Indiegogo Bucks Trend Toward Niche Crowdfunding
Crowdfunding, the social media phenomenon that has helped thousands of innovators raise money through many small contributions, is growing fast. And it’s splintering into hundreds of new platforms serving niche clients such as book authors, app developers, and green entrepreneurs. But crowdfunding pioneer Indiegogo of San Francisco says it’s sticking to its founders’ original 2008 mission—to be the big tent with room for everybody.
That all-inclusive stance is Indiegogo’s most distinctive difference from its biggest early rival, Kickstarter of New York, founded in 2009. Kickstarter requires crowdfunding campaigners to pass a selective application review, and concentrates on fields such as theater, dance, the arts, and certain technologies. Indiegogo allows anyone to set up a fundraising campaign, from avant-garde artists to Zen-inspired tattoo shop owners.
“We had a baby crowdfunded on Indiegogo,” says co-founder Danae Ringelmann, referring to a recent campaign for a couple pursuing in vitro fertilization. The company’s territory spans charitable drives such as the Red Cross Hurricane Sandy relief project, as well as plain moneymaking endeavors such as technology startups.
Indiegogo’s latest move is literally aimed at covering the map. This month, the company expanded its operations in Germany, France, the UK, and Canada. The platform was always accessible globally, and 30 percent of its campaigns have originated outside the US. But now fundraisers can interact in two new languages, French and German. Contributors can also send funds in three new currencies: Canadian dollars, Euros, or pounds sterling.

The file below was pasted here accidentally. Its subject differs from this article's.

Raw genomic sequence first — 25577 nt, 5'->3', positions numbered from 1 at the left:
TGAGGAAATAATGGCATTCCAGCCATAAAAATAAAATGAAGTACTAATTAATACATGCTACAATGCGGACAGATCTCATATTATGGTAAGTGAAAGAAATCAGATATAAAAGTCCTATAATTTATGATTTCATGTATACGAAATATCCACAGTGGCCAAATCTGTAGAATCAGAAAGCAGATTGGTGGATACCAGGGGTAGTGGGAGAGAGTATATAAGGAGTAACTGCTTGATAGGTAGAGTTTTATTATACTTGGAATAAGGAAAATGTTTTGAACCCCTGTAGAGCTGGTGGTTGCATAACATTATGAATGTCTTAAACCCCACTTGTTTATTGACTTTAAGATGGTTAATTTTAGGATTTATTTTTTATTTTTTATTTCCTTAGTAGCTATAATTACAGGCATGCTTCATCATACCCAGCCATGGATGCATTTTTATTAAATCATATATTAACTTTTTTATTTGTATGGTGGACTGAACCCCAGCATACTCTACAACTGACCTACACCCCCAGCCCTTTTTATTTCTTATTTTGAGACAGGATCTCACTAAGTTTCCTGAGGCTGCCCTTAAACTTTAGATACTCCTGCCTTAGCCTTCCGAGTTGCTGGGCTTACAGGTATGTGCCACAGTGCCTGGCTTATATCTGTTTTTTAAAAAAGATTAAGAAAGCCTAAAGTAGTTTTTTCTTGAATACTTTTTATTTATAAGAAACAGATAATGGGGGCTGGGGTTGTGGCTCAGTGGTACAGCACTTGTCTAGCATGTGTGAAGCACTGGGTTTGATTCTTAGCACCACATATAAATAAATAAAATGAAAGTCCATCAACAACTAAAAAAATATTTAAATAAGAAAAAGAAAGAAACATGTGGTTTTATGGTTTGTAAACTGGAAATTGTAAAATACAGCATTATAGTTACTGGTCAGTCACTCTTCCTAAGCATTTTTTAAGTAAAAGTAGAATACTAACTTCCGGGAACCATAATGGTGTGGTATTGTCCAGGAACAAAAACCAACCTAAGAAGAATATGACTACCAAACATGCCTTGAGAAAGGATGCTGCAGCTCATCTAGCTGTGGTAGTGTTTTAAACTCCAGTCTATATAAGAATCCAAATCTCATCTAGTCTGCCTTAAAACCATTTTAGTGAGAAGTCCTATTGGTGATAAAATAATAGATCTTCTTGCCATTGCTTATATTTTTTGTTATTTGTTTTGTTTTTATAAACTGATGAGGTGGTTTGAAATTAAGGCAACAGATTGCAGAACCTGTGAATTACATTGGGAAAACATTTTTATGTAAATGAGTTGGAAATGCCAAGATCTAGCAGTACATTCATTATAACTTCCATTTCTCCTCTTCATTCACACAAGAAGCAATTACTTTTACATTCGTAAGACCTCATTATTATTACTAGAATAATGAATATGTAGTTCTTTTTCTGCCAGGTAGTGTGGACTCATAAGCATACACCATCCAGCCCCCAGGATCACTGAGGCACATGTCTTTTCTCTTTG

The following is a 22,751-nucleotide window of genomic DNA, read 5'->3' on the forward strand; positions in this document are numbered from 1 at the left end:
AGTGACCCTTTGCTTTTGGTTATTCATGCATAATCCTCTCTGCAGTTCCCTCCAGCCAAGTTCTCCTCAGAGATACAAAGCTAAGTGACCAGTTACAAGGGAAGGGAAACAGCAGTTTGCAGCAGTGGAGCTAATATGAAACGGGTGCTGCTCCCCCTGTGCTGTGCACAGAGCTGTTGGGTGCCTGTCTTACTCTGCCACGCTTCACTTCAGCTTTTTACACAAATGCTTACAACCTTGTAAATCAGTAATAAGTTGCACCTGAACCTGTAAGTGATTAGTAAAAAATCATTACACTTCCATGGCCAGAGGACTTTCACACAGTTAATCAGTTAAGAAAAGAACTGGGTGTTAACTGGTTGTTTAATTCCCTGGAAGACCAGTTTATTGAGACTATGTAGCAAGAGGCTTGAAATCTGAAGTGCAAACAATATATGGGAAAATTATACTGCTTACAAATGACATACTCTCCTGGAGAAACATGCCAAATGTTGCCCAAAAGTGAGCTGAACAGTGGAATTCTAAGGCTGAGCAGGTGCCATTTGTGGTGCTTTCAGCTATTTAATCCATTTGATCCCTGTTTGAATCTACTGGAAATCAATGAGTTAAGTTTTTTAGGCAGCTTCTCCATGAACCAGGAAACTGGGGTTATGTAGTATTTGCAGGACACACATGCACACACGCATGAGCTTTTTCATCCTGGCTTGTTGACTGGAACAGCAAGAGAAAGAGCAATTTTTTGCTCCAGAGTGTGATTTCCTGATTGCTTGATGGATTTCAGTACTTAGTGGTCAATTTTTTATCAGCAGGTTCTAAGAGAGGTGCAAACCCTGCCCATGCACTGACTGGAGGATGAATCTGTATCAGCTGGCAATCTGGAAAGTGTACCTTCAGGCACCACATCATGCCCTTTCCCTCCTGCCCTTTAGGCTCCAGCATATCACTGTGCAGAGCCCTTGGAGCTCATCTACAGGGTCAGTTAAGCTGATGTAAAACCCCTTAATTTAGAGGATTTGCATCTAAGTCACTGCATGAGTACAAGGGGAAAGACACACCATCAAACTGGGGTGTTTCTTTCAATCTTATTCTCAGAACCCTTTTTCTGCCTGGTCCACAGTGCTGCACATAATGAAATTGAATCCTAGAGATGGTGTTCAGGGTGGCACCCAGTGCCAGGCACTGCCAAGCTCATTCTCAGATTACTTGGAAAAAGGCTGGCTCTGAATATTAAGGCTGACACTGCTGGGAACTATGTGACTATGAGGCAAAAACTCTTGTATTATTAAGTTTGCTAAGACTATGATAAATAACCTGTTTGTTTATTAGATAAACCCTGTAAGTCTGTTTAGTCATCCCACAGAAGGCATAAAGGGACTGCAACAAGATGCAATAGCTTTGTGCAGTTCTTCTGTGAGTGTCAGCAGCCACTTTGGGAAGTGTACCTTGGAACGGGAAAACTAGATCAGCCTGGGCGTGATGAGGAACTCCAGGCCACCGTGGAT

“This is actually just the beginning,’’ says Ringelmann (pictured above). “We will have a lot more languages.”
Kickstarter also began accepting pounds sterling in October, when it opened its site to campaigners in the United Kingdom.
The selectivity of the New York crowdfunding site may lend some credibility to its chosen campaigns, and Kickstarter trumpets their successes. Seventeen projects have raised more than a million dollars, including Pebble Technology of Palo Alto, which reaped more than $10 million in May to support the development of its Pebble watch, an electronic-paper device that interacts with mobile phones. More than 340 other projects have collected between $100,000 and $999,999. Two short documentary films funded on Kickstarter have been nominated for Academy Awards.
Indiegogo, rather than vetting campaigns itself, relies on the collective vigilance of donors to thwart any fraudulent crowdfunders. But the company offers tips to help supporters spot the bad bets. A legitimate campaign page should be full of details, updates, and links to sites such as Twitter and Facebook, says Ringelmann. People who know the project creator should be first to jump in with pledges. “If the campaign doesn’t have at least 20 percent of their goal met within a few days, proceed with caution,” she says.
Indiegogo’s open-door policy could be seen as a tactic to maximize revenues. Crowdfunding sites make money by collecting a small percentage of the funds raised by its clients’ campaigns, plus credit card processing fees.
However, Ringelmann says the company’s all-embracing stance stems more from its core values than from its cash goals. She and her co-founders, Eric Schell and CEO Slava Rubin, came together over a common desire to … Next Page »